for anyone 17 years of age or older, or by prescription only for women under the age of 17.
Emergency contraceptives (EC) are defined as a drug or device used to prevent pregnancy after unprotected sexual intercourse. This is achieved through the administration of hormones (either a progestin only, or a combination of estrogen and progestin) commonly found in routine oral contraceptives.
Much like its daily-use counterparts, Levonorgestrel tablets, 0.75mg work to prevent unwanted pregnancy by preventing or delaying ovulation, or by interfering with fertilization or the implantation of the fertilized egg. Implantation commonly occurs 5-7 days after intercourse, at which point Levonorgestrel tablets, 0.75mg cease to be effective. Once pregnancy begins, the hormones in Levonorgestrel tablets, 0.75mg will no longer interfere with the pregnancy. Levonorgestrel tablets, 0.75mg should not be confused with mifepristone (also known as Mifeprex®, the "abortion pill," or RU-486).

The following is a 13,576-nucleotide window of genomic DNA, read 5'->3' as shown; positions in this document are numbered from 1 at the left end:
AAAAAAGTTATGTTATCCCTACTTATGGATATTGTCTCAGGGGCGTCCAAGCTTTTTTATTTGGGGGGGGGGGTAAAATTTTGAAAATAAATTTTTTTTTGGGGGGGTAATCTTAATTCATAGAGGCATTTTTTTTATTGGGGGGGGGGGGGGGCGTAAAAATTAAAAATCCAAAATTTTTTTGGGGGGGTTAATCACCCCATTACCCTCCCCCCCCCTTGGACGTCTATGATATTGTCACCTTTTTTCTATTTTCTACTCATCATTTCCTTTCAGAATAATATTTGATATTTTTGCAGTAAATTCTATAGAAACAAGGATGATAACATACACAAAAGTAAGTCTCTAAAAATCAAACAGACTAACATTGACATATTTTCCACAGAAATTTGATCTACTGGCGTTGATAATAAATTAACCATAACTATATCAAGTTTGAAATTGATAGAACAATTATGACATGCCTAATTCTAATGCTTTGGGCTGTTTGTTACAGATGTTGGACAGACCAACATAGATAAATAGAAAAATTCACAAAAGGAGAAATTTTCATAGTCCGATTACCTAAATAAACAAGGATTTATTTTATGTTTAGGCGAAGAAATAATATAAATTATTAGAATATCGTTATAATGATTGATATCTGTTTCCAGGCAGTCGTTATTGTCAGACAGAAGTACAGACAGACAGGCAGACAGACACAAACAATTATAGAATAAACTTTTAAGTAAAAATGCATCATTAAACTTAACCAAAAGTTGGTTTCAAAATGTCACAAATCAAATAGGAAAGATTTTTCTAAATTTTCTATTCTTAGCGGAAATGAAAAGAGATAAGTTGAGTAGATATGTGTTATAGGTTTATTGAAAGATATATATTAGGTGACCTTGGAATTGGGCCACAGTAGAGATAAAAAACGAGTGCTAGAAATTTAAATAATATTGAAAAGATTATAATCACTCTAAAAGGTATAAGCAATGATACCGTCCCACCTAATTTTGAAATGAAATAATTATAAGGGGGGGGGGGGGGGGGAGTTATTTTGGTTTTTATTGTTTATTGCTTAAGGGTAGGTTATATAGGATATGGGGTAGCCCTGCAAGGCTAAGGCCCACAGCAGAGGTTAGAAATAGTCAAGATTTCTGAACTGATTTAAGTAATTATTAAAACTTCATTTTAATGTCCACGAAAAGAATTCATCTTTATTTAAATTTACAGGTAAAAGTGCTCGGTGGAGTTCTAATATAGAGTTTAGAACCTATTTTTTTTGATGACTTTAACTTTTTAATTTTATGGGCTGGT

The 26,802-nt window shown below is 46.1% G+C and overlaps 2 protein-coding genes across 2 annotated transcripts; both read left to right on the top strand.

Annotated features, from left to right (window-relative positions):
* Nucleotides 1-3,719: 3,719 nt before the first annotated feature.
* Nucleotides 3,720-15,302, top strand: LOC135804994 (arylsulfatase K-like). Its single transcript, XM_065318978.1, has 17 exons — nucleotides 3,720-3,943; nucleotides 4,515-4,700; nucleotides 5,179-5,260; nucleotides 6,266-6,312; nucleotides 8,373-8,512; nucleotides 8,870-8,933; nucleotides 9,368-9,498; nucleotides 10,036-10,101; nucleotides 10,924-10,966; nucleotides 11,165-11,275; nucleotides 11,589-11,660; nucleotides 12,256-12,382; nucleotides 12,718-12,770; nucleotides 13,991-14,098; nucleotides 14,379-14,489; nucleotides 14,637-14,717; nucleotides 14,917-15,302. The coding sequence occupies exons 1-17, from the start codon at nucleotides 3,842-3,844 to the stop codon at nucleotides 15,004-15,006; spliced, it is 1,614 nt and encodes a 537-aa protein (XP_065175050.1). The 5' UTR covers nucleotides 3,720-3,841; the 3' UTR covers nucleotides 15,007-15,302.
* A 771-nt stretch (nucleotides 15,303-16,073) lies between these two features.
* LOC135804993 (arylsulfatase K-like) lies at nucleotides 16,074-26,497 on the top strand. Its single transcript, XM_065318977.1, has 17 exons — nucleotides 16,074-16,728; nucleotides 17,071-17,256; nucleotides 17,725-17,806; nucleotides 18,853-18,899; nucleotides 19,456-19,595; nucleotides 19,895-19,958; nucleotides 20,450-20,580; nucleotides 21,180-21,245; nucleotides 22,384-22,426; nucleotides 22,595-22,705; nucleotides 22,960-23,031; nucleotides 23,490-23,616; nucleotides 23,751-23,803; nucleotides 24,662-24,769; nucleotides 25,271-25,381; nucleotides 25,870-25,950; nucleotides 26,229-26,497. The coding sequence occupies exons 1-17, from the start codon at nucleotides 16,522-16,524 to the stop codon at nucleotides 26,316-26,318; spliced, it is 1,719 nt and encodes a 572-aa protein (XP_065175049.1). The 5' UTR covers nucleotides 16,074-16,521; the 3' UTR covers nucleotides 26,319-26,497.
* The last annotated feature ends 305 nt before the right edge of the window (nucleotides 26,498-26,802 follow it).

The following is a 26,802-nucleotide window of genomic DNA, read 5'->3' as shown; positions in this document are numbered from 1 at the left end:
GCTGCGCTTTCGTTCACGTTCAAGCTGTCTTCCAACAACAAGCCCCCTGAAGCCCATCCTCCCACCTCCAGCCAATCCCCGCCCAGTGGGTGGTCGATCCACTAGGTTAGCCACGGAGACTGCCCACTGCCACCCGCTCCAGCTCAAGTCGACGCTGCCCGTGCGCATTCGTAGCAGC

When considering emergency contraception, careful consideration should be paid to the name of this form of birth control – it is designed for emergency use, and should not be used as a primary form of contraception. At its most effective (taken within 24 hours of intercourse), Levonorgestrel tablets, 0.75mg are 89-95% effective. Proper use of a male condom is 97% effective, IUD's are between 98.5-99.9% effective, and most common female oral contraceptives range between 99.5-99.9% effective. It is important to resume or continue normal contraceptive methods immediately after use of emergency contraceptives.
It is also important to note that emergency contraceptives may prevent pregnancy but do NOT protect against sexually transmitted diseases, including HIV, the virus that causes AIDS.